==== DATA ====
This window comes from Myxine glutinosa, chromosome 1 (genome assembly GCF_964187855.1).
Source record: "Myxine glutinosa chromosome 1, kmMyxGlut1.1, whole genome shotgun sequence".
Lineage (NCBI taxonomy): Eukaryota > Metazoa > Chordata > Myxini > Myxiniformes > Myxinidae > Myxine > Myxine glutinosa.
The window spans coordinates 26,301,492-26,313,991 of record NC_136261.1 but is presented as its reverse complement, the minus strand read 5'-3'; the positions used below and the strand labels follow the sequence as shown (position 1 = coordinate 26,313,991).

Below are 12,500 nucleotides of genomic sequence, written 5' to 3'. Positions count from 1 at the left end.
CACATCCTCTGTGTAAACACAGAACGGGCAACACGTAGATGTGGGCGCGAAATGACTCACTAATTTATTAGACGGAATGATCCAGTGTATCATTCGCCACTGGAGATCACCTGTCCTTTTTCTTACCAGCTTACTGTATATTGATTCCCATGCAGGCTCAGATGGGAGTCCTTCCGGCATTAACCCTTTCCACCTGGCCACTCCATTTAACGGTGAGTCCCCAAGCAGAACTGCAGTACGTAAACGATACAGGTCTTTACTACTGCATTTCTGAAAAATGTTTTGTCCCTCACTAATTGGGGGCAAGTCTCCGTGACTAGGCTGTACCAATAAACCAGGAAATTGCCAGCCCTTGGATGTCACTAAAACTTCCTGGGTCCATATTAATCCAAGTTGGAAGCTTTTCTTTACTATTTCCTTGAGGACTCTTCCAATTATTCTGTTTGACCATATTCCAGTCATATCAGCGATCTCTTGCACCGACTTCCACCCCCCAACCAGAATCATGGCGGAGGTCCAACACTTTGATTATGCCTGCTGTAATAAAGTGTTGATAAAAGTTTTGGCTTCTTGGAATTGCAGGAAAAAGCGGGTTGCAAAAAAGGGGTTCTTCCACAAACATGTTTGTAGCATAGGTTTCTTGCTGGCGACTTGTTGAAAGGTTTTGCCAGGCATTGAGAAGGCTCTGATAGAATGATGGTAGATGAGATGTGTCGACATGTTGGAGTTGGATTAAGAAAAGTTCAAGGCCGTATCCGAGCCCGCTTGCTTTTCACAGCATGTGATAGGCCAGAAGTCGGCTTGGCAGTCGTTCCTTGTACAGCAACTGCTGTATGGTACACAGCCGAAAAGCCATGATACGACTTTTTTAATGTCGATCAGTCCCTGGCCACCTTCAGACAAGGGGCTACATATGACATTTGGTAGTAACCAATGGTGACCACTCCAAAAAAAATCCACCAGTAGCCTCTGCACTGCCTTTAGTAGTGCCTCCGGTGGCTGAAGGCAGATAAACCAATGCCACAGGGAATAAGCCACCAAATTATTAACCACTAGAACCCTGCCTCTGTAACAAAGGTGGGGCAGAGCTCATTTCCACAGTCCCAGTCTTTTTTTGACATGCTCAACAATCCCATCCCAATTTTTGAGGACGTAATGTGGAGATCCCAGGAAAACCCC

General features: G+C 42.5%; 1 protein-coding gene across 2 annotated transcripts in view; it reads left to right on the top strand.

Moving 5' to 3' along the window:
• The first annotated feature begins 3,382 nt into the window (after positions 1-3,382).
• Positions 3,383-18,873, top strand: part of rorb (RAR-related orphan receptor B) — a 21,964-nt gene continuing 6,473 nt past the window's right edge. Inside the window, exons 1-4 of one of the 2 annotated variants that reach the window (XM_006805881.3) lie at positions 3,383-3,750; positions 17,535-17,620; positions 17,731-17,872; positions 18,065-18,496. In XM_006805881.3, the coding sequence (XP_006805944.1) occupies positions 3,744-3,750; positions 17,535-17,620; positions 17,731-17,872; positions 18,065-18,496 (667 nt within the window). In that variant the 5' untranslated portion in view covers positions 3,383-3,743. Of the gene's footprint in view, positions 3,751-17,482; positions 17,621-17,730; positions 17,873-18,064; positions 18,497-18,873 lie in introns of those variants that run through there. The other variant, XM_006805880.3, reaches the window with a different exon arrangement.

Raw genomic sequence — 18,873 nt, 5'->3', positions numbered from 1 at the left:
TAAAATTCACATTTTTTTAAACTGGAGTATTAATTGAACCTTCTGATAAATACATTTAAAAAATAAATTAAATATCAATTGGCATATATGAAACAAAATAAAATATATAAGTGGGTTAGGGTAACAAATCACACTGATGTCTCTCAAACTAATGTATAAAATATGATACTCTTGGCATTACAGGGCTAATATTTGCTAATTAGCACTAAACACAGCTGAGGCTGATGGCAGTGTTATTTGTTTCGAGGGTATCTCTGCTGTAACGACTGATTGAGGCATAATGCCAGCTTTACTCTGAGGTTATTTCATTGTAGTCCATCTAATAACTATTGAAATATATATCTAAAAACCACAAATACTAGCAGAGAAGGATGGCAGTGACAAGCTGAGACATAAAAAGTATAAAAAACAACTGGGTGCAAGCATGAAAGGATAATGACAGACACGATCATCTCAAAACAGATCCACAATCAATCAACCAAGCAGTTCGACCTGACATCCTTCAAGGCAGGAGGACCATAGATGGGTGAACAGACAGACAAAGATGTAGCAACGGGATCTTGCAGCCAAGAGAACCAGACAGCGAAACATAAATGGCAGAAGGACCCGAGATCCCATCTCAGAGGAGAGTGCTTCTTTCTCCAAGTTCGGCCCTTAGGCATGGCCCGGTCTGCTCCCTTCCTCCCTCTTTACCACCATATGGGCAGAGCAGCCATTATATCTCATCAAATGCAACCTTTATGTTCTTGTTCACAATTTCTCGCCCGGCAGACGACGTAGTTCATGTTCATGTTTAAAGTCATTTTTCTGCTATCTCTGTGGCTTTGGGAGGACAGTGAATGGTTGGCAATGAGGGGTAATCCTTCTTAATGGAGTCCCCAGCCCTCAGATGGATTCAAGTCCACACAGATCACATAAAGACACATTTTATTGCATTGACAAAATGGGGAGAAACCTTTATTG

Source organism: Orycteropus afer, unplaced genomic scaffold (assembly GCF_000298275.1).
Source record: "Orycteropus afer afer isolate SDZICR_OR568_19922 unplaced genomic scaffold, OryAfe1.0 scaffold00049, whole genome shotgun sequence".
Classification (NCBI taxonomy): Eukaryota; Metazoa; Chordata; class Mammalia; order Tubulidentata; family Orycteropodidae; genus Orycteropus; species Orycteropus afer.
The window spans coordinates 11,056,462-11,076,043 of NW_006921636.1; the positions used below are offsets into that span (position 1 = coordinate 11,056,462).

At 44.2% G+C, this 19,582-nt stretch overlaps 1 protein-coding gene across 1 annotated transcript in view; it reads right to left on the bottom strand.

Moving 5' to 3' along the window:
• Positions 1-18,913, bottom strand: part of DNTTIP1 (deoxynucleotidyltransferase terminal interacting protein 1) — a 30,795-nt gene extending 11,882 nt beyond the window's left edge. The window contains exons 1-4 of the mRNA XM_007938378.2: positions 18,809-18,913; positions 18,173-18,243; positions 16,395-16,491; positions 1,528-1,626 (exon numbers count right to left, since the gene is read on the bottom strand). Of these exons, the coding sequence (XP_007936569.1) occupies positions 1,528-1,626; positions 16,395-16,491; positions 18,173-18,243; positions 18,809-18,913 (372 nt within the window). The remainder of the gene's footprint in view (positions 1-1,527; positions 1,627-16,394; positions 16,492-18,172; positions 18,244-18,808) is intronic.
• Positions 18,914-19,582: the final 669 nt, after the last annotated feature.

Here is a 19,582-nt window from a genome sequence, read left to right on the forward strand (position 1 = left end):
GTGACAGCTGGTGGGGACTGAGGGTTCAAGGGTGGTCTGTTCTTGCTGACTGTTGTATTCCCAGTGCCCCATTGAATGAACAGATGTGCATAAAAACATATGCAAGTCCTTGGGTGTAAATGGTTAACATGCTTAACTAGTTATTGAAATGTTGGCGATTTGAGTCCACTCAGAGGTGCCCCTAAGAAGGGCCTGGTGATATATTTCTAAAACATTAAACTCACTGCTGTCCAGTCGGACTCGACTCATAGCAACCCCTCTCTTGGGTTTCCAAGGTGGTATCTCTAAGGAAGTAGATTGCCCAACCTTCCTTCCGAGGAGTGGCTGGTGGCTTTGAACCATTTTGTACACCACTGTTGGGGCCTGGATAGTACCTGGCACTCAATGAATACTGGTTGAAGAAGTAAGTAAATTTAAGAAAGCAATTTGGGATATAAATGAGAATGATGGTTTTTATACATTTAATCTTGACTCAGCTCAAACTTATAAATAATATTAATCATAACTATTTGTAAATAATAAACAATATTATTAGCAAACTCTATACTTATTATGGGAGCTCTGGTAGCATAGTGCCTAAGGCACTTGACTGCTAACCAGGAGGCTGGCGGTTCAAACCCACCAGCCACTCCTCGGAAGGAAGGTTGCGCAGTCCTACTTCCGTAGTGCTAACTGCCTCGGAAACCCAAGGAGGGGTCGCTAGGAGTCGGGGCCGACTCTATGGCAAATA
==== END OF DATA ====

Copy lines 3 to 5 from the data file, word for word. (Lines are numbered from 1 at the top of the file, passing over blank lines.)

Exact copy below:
Lineage (NCBI taxonomy): Eukaryota > Metazoa > Chordata > Myxini > Myxiniformes > Myxinidae > Myxine > Myxine glutinosa.
The window spans coordinates 26,301,492-26,313,991 of record NC_136261.1 but is presented as its reverse complement, the minus strand read 5'-3'; the positions used below and the strand labels follow the sequence as shown (position 1 = coordinate 26,313,991).

Below are 12,500 nucleotides of genomic sequence, written 5' to 3'. Positions count from 1 at the left end.